This year, the last of 80 million baby boomers will reach age 50. That means this group now represents one-third of the U.S. adult population. In another three to five years, 50% of the U.S. adult population is forecast to be 50 or over. And by 2030, this segment will expand by 34%, compared to only 12% growth for the 18 to 49 sector.
If sheer numbers alone don’t convince you of this market’s potential, consider spending. Boomers dominate in many consumer categories. They control about 70-75% of U.S. wealth and contribute more than 40% of all dollars given to U.S. charities—making them the nation’s largest single group of givers.
So what are the best ways to reach this lucrative market? Baby boomers have a unique perspective on life that colors their spending habits. Therefore, you’ll need to take a far different approach than the one you use to sell to younger audiences.
Here are some essential tips for communicating with an older population:
- Give them the information they crave. Having been exposed over time to hyperbole, they tend to be cynical. A straightforward approach appeals to their practical decision-making process.
- Far from being set in their ways, this group remains open to switching brands. Give them good reason to do so.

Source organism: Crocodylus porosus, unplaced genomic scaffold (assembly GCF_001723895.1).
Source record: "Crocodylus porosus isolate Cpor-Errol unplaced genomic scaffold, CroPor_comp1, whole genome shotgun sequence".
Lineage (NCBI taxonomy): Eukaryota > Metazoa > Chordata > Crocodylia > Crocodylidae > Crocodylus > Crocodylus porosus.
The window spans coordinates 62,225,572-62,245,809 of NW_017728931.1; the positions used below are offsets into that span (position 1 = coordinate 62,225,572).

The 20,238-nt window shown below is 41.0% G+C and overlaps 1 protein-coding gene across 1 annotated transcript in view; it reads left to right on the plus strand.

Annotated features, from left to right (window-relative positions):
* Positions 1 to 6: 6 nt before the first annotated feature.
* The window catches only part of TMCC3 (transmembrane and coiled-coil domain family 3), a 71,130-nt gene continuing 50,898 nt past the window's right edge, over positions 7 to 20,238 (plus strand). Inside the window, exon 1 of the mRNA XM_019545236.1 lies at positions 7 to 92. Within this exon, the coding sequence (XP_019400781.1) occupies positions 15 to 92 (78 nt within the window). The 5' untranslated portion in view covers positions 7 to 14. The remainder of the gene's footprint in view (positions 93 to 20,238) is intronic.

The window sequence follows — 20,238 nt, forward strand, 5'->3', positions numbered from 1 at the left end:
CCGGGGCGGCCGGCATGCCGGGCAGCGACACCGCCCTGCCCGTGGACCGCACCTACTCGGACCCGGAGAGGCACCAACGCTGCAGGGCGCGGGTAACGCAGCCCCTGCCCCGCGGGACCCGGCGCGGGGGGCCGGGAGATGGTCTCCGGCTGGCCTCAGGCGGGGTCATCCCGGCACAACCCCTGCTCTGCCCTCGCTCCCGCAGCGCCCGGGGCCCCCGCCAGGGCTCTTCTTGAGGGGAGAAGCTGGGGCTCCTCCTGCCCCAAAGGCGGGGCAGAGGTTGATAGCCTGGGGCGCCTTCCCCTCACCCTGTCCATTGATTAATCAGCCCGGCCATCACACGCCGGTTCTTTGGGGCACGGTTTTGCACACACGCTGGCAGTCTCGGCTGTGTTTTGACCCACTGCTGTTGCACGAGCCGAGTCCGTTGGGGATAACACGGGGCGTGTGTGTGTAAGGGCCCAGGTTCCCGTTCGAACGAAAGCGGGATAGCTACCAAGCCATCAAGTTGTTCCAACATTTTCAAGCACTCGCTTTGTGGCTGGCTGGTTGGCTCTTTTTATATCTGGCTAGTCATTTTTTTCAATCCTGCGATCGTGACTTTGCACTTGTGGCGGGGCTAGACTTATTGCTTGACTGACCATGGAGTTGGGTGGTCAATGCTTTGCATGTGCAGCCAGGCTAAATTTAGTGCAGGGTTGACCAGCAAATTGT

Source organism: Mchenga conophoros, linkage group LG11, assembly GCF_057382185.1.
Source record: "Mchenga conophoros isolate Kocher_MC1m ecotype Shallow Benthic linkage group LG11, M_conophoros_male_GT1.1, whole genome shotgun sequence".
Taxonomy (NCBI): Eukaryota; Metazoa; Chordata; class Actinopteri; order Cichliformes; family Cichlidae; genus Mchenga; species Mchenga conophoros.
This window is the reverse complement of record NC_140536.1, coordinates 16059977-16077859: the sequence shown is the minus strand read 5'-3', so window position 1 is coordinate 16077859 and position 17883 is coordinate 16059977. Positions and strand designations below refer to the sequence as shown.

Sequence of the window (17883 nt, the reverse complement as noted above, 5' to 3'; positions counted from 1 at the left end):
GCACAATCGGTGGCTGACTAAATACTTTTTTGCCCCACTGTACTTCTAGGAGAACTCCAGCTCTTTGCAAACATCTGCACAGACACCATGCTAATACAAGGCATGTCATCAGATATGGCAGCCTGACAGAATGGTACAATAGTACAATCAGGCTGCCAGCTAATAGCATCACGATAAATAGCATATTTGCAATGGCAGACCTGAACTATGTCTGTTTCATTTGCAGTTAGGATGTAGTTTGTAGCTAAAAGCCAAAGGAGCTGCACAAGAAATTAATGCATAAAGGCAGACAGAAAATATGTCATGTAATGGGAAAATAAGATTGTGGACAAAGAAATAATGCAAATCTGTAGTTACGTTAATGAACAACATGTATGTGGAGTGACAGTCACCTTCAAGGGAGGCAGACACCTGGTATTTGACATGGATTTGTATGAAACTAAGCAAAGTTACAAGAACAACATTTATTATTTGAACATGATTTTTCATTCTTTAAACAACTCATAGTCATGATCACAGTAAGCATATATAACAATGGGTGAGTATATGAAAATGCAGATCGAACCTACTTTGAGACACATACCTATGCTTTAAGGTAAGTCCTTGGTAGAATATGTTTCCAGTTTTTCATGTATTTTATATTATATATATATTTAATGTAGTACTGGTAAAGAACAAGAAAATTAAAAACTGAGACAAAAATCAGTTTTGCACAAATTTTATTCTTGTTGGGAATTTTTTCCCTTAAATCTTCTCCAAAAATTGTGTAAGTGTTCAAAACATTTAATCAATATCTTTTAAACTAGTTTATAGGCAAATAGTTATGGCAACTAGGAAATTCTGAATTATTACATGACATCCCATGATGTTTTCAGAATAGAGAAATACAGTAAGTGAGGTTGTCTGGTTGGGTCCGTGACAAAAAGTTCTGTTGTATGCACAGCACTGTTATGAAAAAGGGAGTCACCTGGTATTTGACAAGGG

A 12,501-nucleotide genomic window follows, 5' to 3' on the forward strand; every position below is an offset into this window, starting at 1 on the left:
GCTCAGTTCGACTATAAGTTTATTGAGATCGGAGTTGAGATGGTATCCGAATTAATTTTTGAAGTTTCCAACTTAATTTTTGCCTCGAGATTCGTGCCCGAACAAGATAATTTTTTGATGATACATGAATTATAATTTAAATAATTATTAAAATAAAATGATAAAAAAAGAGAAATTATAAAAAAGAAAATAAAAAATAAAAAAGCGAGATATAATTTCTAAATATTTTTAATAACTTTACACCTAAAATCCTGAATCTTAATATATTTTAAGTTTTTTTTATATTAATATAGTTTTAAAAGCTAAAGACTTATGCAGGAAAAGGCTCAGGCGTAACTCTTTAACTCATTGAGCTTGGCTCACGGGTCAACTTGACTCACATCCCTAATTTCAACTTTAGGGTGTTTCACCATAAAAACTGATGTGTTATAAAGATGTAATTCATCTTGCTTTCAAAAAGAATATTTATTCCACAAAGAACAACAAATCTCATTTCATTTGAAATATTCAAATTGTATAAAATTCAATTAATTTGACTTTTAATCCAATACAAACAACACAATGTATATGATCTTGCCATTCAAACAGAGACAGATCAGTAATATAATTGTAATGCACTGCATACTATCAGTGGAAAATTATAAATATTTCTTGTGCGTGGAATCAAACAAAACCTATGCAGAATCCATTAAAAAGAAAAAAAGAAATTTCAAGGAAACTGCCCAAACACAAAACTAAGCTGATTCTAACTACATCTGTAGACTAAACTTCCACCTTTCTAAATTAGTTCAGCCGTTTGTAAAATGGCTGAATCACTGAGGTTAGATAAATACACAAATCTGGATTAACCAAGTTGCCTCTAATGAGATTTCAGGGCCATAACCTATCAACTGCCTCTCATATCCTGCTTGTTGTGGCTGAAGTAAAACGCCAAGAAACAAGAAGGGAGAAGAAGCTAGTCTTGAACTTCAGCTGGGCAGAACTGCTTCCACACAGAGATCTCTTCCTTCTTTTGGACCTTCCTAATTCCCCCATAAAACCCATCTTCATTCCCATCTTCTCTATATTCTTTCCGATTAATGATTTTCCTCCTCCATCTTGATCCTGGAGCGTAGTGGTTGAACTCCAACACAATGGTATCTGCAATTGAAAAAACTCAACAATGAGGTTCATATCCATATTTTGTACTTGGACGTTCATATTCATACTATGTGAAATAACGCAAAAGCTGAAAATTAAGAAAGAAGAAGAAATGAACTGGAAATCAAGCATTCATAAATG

- Boomers are busy. Most still work, so they appreciate simple messaging. Quickly demonstrate how your product or service will enhance their life.
- Boomers have greater sensitivity to value in their purchases, and they “value” security and comfort.
- Make sure the images you use are images an older market will recognize and relate to. Ideally, you should have people with a 50+ perspective driving these communications.
- This segment remains optimistic and has hopes for the future—a great deal more so than those already over 65. Keep this in mind when crafting your messages.
In terms of where to reach them:
- Look for them online. About 80% of those 50+ use the Internet. More than 70% report buying products online, and more than 80% indicate they search online for product information before making purchase decisions.
- Don’t overlook television. Even though they’re spending time online, they spend equal hours in front of that familiar screen they grew up with.